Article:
Patola originating in Gujarat uses a double ikkat technique and is an extremely complicated process. In patola, the warp and the weft are separately tie-dyed in accordance with the required patterns, and this complicated process reflects the acme of weaving skill. Kumarpal, son of a Jain king, brought in 700 Salvi families to settle in Patan to weave patolas exclusively for him, and it is believed that they have lived there ever since.
Owing to the complexity of the weaves the patola is expensive, with a saree costing about Rs 1 lakh or more.
The patolas are essentially used for ceremonial garments. In Gujarat they are traditionally worn by Hindus, Jains and Vohra Muslims, but they were also used on special occasions in Maharashtra and South India. Owing to the complexity of the weaves the patola is expensive and not affordable by all, with a saree costing about Rs 1 lakh or more. Till today, it is considered an auspicious fabric for the bride.
The Burmese word for the fabric was gausing — that which chases away disease. It was probably this that caused pregnant women of the Vohra community to use patola during certain stages of their pregnancy. In South India, it was once used as textile hangings, or covering for temple elephants. In Kerala, the patola was used to wrap and decorate the idol, and for tantric rites. It was supposed to have medicinal value, particularly for treatment of burns.
The most popular and traditional design of patan patolas is the poppat kunjar design, which is considered auspicious and where the motifs —elephants and parrots — are worked into a trellis all over the body of the sari.
Beautiful region, beautiful people. The sun temple at Konark has probably been the inspiration for the weavers to use the motifs of the wheel and the fish in most of their weaving. The weavers, especially the women, enjoyed a state of languid living, enjoying nature and life even if they lived in penury. Most of the women didn’t wear blouses but the sarees were draped so beautifully that there was no vulgarity. We often found them bathing in the river and had to persuade them to get back to their looms!
I would take the trouble of sitting with them for long hours, explaining the designs and the colours I wanted. But the next year when we visited them, they wouldn’t even have begun, and showed us some very pedestrian designs done on sarees. It was impossible to get annoyed with them… as that was the groove they had got into and this was the very reason for their poverty.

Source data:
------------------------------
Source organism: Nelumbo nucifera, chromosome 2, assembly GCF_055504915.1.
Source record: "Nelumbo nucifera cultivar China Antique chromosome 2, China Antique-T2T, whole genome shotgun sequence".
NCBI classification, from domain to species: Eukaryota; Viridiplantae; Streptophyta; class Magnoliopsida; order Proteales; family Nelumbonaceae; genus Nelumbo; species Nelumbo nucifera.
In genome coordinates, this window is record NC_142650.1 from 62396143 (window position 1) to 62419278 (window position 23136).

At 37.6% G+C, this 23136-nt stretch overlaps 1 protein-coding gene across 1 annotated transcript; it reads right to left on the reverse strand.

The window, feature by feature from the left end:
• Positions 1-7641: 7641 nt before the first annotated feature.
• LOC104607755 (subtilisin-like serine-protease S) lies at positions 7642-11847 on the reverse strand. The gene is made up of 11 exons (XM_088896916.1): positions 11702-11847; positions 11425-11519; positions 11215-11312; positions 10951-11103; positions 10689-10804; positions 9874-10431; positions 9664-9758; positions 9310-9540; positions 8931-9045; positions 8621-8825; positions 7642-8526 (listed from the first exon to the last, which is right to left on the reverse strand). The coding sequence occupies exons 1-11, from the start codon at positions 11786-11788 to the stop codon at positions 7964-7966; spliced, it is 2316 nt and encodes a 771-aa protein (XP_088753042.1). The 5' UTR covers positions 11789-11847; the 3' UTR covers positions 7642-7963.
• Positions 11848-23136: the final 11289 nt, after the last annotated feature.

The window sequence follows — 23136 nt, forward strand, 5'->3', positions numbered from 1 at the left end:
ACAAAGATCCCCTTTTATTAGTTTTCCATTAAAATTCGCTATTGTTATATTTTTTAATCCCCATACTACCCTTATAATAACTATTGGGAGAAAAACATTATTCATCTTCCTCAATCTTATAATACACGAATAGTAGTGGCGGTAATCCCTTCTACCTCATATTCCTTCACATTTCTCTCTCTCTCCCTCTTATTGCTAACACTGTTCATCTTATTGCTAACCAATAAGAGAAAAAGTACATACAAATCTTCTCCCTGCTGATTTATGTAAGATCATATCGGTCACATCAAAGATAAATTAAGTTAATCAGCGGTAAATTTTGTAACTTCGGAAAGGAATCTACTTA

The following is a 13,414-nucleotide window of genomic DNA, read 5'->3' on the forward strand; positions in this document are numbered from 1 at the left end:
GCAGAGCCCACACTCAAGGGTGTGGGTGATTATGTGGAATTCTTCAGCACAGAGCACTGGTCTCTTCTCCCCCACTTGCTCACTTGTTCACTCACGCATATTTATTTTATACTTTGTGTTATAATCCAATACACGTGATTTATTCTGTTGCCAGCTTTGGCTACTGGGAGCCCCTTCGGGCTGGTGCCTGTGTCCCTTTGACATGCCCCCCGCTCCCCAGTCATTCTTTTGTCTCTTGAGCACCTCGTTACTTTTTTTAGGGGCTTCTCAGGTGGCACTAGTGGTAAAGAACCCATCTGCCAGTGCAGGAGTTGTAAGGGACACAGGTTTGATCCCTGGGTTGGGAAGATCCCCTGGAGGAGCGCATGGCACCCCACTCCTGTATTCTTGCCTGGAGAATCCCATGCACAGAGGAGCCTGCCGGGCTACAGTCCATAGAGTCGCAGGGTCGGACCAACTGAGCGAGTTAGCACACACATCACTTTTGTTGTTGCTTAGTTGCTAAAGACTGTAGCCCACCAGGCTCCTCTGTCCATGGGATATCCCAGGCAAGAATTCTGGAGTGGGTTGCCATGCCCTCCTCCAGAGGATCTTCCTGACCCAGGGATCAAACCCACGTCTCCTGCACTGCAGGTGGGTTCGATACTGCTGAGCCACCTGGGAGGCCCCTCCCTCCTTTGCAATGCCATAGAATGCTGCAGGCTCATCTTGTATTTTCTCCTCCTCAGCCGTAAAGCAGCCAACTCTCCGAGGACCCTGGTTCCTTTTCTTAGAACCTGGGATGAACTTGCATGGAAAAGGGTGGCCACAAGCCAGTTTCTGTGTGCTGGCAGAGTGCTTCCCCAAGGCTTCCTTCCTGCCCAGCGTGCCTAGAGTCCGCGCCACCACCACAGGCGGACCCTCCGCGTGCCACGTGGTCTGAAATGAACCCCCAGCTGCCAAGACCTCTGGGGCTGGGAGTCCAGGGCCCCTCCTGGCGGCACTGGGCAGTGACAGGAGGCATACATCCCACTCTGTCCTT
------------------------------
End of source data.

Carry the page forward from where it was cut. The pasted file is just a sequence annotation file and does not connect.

In the patola of Patan the sharp grain of the patterns emerged due to the matching of the elements of the motifs used in the resist-dyed warp and weft, whereas in the ikkats of Odisha, the grain is often not sharp, but in half-tone, as the warp and weft do not cover each other though they are resist-dyed. The Odisha ikkats do not rely on the tie-and-dye effects alone, but combine plain weaving, often with extra weft, as is visible in their sari borders and pallus. The Odisha fabrics have the wheel design in the borders and the temple spires, and in Bargarh, Sonepur and Naupatna, there are a variety of motifs like fish, birds, lions, elephants, deer, flowers, creepers and stars.
The sarees in Odisha were incredibly cheap. They had these beautiful sarees in Bargarh, in a white background, with small borders and tiny diamonds and stripes in two huge pallus. My visit to Bomkoi was so memorable as the overweave on the saree pallus looked like embroidery. The width was narrow, and a saree cost only Rs 60 at that time! I had to lengthen and widen the saree to make it wearable by attaching extra cloth, but it was well worth the trouble. Also, they lent themselves to designing beautiful garments.
If I have another wave of energy and drive, I would hit the ikkat trail once more!
Pictures by Sabita Radhakrishna
Ikkat is an Indonesian word, meaning cord, thread, knot, as well as “to tie” and “to bind”. The finished ikkat woven fabric originates from the tali (threads, ropes) being ikkat (tied, bound, knotted) before they are being put in celupan (dyed by way of dipping), then berjalin (woven, intertwined) resulting in a berjalin ikkat — reduced to ikkat.
The yarn is resist dyed in a particular sequence before weaving. When either the warp or the weft yarn is resist dyed, it is called single ikkat. When both the weft and the warp are resist dyed, and woven, it is double ikkat. This calls for considerable skill as the dyeing has to be executed with precision, and woven so that the designs interlock perfectly.